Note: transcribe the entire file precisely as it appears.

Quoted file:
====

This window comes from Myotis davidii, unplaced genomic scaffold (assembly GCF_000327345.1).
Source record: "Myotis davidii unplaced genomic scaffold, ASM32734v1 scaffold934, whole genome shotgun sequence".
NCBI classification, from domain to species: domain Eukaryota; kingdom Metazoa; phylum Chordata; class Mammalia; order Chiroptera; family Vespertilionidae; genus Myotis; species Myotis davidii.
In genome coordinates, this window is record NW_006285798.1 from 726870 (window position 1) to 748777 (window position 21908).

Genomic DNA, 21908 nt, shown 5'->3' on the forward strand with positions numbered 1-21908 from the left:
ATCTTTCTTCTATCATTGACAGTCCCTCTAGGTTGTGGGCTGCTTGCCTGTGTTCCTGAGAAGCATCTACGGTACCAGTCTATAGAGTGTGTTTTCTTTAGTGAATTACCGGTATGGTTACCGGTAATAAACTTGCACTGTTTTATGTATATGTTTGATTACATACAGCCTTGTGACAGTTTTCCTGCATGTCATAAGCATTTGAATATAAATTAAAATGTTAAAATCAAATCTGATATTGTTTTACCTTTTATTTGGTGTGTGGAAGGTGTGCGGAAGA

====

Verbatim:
This window comes from Myotis davidii, unplaced genomic scaffold (assembly GCF_000327345.1).
Source record: "Myotis davidii unplaced genomic scaffold, ASM32734v1 scaffold934, whole genome shotgun sequence".
NCBI classification, from domain to species: domain Eukaryota; kingdom Metazoa; phylum Chordata; class Mammalia; order Chiroptera; family Vespertilionidae; genus Myotis; species Myotis davidii.
In genome coordinates, this window is record NW_006285798.1 from 726870 (window position 1) to 748777 (window position 21908).

Genomic DNA, 21908 nt, shown 5'->3' on the forward strand with positions numbered 1-21908 from the left:
ATCTTTCTTCTATCATTGACAGTCCCTCTAGGTTGTGGGCTGCTTGCCTGTGTTCCTGAGAAGCATCTACGGTACCAGTCTATAGAGTGTGTTTTCTTTAGTGAATTACCGGTATGGTTACCGGTAATAAACTTGCACTGTTTTATGTATATGTTTGATTACATACAGCCTTGTGACAGTTTTCCTGCATGTCATAAGCATTTGAATATAAATTAAAATGTTAAAATCAAATCTGATATTGTTTTACCTTTTATTTGGTGTGTGGAAGGTGTGCGGAAGA